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Located in South Asia, India is bordered by Bangladesh, Bhutan, Myanmar, Nepal, and Pakistan. The landscape features an upland plateau in the south, an arid desert in the west, and the Himalayan Mountains in the north.
India has the world’s 12th largest economy — and third largest in Asia — with a gross domestic product of over $1 trillion. Since 1997, economic growth has averaged 7 percent per year. Despite economic progress, the unemployment rate hovers around 10 percent.
More than 80 percent of Indians (about 700 million) live on less than $2 a day. According to the World Food Program, about 25 percent of the world’s hungry live in India, and around 40 percent of children under the age of 5 are malnourished.
Because Indians living in rural areas do not have access to adequate sanitation facilities, diarrhea is common and is the second leading cause of death among children.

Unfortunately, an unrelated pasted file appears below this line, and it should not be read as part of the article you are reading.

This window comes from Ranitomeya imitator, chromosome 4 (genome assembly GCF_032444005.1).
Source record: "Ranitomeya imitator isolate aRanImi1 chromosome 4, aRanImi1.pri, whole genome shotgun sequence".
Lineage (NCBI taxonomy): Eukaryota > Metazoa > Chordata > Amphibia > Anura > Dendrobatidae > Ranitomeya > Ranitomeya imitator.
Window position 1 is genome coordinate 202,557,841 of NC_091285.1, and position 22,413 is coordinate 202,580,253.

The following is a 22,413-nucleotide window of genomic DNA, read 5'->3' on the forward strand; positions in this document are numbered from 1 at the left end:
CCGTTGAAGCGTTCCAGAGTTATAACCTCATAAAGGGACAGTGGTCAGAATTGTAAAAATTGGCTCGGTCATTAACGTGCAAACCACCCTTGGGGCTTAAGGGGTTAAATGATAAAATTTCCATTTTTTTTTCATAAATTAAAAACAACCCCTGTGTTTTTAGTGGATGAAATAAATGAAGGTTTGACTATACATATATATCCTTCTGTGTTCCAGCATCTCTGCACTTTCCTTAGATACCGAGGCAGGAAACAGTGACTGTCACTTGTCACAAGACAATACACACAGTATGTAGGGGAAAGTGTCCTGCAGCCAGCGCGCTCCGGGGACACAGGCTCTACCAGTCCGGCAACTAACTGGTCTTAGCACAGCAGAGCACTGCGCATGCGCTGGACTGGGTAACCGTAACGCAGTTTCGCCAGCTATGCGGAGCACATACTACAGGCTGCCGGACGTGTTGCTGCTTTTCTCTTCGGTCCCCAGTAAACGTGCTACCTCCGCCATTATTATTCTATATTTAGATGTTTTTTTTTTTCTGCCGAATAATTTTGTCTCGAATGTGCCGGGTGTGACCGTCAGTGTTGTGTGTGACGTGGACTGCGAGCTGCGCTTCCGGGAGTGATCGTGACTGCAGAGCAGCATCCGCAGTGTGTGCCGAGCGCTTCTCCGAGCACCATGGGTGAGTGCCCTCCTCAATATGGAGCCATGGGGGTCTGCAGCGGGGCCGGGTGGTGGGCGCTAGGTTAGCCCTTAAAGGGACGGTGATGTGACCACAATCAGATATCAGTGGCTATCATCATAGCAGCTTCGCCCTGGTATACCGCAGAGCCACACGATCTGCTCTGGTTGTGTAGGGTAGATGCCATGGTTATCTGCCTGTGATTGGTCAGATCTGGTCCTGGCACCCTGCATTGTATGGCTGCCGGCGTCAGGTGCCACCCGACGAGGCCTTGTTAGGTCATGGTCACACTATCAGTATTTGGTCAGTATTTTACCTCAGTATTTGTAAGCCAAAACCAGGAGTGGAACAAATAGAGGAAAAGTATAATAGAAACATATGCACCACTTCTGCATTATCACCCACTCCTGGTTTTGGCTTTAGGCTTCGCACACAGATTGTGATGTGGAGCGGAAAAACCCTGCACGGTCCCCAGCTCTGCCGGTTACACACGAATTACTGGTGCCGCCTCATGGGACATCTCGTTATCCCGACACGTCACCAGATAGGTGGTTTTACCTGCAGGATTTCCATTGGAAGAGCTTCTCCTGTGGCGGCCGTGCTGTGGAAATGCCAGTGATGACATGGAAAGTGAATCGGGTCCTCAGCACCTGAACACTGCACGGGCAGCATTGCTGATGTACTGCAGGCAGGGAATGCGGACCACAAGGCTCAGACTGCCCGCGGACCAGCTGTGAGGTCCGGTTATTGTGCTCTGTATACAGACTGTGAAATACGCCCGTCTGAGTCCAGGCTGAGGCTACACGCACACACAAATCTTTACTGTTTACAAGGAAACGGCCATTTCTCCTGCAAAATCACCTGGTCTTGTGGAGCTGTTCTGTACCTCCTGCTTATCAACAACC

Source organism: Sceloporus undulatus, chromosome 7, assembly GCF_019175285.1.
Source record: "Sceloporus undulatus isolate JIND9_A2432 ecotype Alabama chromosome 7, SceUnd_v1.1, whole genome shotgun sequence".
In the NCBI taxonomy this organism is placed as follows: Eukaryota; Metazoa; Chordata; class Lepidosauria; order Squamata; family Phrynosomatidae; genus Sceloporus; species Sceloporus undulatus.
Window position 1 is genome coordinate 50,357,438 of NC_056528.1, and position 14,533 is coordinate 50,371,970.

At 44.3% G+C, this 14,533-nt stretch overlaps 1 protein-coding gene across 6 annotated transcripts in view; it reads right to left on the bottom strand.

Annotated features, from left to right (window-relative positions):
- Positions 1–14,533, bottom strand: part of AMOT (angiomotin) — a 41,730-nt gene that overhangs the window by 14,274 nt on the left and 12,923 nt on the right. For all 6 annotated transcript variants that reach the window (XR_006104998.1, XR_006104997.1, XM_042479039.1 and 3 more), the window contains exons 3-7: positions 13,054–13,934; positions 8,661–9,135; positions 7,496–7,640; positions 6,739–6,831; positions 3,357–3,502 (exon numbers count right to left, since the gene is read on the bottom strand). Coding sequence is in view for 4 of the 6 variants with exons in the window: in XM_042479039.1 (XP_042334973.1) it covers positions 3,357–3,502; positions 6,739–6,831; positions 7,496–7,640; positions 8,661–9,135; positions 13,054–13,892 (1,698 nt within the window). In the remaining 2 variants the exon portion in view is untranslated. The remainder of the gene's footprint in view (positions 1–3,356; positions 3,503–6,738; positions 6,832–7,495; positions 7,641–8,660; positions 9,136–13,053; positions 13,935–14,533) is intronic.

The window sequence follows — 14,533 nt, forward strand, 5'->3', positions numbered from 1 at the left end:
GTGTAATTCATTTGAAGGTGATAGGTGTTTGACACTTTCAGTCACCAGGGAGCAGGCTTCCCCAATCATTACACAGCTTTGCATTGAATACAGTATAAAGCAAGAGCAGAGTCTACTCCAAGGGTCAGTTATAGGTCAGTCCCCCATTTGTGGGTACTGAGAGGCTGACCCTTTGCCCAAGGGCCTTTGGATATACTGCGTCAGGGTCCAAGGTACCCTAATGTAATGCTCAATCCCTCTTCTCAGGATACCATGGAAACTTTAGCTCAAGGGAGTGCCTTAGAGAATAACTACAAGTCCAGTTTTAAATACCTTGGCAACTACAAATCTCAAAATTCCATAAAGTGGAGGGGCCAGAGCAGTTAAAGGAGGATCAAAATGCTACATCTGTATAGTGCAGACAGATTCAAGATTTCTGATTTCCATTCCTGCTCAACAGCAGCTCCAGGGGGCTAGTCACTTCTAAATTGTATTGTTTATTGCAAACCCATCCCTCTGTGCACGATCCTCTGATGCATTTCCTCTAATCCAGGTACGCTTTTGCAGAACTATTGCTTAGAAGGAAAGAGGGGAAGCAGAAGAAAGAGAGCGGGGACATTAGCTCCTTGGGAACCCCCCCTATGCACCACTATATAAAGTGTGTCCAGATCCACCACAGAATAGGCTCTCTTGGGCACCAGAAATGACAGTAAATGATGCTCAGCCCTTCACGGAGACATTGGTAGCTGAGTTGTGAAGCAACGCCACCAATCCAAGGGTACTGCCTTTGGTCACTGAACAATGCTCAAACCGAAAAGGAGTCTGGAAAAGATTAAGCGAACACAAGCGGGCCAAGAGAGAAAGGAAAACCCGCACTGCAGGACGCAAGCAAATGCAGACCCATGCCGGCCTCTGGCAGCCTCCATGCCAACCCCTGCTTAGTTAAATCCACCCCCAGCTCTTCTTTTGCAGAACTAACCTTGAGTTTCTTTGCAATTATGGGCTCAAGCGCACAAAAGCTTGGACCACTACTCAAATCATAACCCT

Forced labor is a significant problem in India. Millions of men, women, and children are held in debt bondage and forced to work in brick kilns, rice mills, embroidery factories, and other industries. Women and children are also vulnerable to human trafficking.
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Thanks to the generous support of our sponsors. World Vision was able to work alongside communities to accomplish the following in 2012.
Formed children's clubs, conducted youth leadership trainings, and established child-friendly spaces, helping ensure children are cared for, protected, and have a voice in decisions that affect their lives.
Provided bicycles to children who live far from school, helping reduce the drop-out rate by allowing them to get to school safely and quickly.
Supplied solar-powered lamps to orphans and vulnerable children, enabling them to study during the evening hours and do better in school.
Trained farmers in modern agricultural techniques, livestock management, and small business management, equipping them to increase their crop yields.